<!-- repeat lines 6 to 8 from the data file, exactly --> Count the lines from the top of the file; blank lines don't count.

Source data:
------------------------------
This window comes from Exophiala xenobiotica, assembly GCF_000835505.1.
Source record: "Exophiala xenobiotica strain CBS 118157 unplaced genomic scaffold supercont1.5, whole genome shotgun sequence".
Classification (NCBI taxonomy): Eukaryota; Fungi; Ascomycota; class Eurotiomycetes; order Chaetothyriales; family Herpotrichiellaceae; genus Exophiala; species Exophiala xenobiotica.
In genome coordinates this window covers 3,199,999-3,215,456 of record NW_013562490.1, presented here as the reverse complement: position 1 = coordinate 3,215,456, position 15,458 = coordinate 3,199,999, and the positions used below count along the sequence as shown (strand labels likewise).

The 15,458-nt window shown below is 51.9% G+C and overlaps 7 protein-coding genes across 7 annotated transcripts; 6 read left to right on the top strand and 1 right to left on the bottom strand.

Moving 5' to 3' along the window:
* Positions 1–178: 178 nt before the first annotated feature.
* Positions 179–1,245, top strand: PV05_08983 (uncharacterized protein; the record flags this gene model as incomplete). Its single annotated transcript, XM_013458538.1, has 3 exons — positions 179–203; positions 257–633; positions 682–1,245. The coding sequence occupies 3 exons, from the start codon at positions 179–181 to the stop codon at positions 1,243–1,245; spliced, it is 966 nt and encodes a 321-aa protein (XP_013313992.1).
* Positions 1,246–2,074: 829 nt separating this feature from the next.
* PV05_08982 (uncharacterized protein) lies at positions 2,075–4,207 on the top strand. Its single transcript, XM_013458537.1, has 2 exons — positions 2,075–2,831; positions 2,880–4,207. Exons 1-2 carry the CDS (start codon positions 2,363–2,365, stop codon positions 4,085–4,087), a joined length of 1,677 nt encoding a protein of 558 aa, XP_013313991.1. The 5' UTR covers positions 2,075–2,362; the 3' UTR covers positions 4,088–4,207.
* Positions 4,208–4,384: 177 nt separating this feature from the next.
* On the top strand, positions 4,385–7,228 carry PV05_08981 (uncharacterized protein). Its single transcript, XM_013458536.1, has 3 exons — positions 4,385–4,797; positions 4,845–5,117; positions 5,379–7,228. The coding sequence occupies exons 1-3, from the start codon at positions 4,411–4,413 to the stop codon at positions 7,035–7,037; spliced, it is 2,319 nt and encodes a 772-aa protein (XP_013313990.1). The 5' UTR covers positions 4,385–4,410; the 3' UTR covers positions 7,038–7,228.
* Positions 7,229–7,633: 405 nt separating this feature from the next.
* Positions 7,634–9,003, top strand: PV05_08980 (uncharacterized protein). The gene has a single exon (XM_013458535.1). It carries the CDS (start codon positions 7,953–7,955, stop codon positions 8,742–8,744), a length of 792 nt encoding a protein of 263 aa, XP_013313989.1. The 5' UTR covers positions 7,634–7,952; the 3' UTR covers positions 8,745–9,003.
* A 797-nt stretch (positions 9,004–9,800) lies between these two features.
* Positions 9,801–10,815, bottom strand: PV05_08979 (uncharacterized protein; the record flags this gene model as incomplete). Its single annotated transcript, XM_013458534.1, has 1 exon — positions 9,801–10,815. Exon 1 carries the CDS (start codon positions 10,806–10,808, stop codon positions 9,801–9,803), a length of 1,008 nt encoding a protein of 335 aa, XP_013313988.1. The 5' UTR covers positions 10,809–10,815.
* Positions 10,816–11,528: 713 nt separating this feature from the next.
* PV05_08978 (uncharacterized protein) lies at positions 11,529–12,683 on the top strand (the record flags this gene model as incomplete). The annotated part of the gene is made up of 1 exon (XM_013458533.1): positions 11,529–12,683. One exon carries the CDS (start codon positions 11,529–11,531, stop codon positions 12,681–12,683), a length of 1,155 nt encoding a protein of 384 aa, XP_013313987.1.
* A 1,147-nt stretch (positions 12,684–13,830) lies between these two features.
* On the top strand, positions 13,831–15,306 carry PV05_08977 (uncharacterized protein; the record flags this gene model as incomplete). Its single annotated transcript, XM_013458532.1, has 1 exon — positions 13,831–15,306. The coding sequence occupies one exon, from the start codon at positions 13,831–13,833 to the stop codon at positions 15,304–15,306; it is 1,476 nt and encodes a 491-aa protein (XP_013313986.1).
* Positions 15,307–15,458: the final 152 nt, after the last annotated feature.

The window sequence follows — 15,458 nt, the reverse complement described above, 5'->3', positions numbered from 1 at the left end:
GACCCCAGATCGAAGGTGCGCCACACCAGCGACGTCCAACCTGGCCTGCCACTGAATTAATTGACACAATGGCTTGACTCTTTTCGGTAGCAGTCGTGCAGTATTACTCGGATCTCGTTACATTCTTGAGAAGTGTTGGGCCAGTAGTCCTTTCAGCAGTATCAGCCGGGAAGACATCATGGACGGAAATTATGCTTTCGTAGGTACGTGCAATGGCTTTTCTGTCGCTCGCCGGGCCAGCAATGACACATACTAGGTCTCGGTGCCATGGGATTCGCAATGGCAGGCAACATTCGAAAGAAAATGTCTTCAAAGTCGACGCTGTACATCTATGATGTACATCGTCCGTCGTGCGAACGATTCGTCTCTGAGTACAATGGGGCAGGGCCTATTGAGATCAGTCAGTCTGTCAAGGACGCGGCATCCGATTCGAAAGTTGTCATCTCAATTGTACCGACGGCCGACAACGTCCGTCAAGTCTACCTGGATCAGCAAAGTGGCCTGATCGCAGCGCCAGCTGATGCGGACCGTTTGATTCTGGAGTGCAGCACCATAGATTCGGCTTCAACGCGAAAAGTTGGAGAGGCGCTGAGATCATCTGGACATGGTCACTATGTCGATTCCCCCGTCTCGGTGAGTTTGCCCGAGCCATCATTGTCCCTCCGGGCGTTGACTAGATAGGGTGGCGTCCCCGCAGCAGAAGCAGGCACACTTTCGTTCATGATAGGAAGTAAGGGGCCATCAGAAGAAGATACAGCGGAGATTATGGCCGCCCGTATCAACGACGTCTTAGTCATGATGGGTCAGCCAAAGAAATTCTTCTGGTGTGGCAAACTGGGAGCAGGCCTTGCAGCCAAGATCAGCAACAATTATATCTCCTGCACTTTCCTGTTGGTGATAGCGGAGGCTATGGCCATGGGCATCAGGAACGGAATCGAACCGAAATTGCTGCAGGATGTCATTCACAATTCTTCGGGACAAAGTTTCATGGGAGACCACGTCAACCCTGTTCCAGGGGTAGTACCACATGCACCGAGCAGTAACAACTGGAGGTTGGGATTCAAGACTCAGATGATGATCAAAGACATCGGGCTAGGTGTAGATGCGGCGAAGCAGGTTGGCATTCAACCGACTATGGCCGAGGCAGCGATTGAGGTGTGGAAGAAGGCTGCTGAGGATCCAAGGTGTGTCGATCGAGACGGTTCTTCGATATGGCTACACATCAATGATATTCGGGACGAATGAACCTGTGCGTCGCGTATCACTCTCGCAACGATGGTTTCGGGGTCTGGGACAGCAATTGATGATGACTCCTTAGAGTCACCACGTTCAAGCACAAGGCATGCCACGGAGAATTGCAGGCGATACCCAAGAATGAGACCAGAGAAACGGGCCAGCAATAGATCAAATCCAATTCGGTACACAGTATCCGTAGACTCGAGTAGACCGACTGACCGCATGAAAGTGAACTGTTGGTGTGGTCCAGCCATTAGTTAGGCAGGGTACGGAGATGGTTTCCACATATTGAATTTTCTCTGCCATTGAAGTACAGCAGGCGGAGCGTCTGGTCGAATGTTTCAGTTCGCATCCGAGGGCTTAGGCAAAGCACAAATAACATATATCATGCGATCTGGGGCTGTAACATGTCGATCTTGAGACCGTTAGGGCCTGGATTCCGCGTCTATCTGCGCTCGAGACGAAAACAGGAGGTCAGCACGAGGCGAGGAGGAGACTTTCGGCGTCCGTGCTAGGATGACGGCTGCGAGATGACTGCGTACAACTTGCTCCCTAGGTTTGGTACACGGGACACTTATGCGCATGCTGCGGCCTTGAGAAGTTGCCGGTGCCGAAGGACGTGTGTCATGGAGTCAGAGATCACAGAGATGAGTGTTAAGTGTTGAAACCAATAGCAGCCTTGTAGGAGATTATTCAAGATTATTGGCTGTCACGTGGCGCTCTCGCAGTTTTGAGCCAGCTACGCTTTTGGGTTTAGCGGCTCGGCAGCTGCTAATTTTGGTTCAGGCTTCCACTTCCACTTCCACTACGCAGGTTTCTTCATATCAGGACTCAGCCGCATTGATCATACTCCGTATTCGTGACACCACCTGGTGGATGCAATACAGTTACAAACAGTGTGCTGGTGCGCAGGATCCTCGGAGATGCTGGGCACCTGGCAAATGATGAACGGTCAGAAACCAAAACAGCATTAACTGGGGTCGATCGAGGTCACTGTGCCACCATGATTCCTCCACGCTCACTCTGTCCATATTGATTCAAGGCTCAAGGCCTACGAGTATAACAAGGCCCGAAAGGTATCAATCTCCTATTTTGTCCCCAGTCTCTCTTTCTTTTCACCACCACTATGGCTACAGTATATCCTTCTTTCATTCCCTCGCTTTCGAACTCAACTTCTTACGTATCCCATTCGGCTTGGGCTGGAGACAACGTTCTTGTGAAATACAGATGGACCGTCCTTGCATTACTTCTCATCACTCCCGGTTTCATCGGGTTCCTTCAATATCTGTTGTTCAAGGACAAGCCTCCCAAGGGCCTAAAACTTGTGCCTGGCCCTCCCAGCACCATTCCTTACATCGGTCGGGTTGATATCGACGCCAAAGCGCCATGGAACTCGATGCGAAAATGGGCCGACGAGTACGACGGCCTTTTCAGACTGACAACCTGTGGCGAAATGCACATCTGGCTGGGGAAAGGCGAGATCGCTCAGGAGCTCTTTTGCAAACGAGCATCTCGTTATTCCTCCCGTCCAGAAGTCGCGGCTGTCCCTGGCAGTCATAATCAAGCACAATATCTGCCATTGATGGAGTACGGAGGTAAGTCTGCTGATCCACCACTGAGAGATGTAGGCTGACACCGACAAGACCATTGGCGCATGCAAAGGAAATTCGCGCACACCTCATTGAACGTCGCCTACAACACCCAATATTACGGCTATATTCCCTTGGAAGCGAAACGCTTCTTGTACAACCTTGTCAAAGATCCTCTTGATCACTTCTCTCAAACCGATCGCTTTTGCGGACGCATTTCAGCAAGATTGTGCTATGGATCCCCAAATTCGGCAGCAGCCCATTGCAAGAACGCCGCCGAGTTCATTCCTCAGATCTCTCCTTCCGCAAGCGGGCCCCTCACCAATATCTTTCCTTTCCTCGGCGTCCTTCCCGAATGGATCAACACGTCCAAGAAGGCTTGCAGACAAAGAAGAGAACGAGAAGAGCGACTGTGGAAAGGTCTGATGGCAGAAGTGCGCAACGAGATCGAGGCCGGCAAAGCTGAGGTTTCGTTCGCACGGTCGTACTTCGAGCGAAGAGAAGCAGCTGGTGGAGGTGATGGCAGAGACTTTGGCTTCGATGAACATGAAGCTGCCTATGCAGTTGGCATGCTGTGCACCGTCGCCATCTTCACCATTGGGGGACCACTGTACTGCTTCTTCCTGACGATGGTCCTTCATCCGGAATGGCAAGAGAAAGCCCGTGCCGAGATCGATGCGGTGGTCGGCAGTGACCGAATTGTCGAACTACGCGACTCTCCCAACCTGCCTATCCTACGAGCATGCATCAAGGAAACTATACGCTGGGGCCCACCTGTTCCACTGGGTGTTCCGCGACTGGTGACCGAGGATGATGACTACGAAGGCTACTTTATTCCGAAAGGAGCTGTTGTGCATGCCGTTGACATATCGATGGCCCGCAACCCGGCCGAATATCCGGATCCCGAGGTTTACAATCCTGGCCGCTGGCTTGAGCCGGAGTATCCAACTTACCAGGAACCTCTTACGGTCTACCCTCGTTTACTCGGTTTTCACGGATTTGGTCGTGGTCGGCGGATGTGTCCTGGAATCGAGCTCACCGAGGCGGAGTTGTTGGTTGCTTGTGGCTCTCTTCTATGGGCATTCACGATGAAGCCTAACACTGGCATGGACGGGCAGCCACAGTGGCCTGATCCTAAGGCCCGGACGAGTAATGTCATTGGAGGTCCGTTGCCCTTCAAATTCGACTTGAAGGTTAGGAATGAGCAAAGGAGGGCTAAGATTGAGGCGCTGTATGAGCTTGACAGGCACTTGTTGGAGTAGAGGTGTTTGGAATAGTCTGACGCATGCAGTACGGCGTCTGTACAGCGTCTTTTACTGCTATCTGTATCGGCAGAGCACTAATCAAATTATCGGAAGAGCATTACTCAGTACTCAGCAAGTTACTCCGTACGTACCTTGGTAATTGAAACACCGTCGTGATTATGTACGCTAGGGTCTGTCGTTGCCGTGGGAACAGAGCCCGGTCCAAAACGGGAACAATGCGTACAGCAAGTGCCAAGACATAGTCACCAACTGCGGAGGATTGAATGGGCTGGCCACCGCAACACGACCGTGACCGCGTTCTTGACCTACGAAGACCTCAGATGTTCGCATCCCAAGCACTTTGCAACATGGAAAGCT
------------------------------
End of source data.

Moving 5' to 3' along the window:
* Positions 1–178: 178 nt before the first annotated feature.
* Positions 179–1,245, top strand: PV05_08983 (uncharacterized protein; the record flags this gene model as incomplete). Its single annotated transcript, XM_013458538.1, has 3 exons — positions 179–203; positions 257–633; positions 682–1,245. The coding sequence occupies 3 exons, from the start codon at positions 179–181 to the stop codon at positions 1,243–1,245; spliced, it is 966 nt and encodes a 321-aa protein (XP_013313992.1).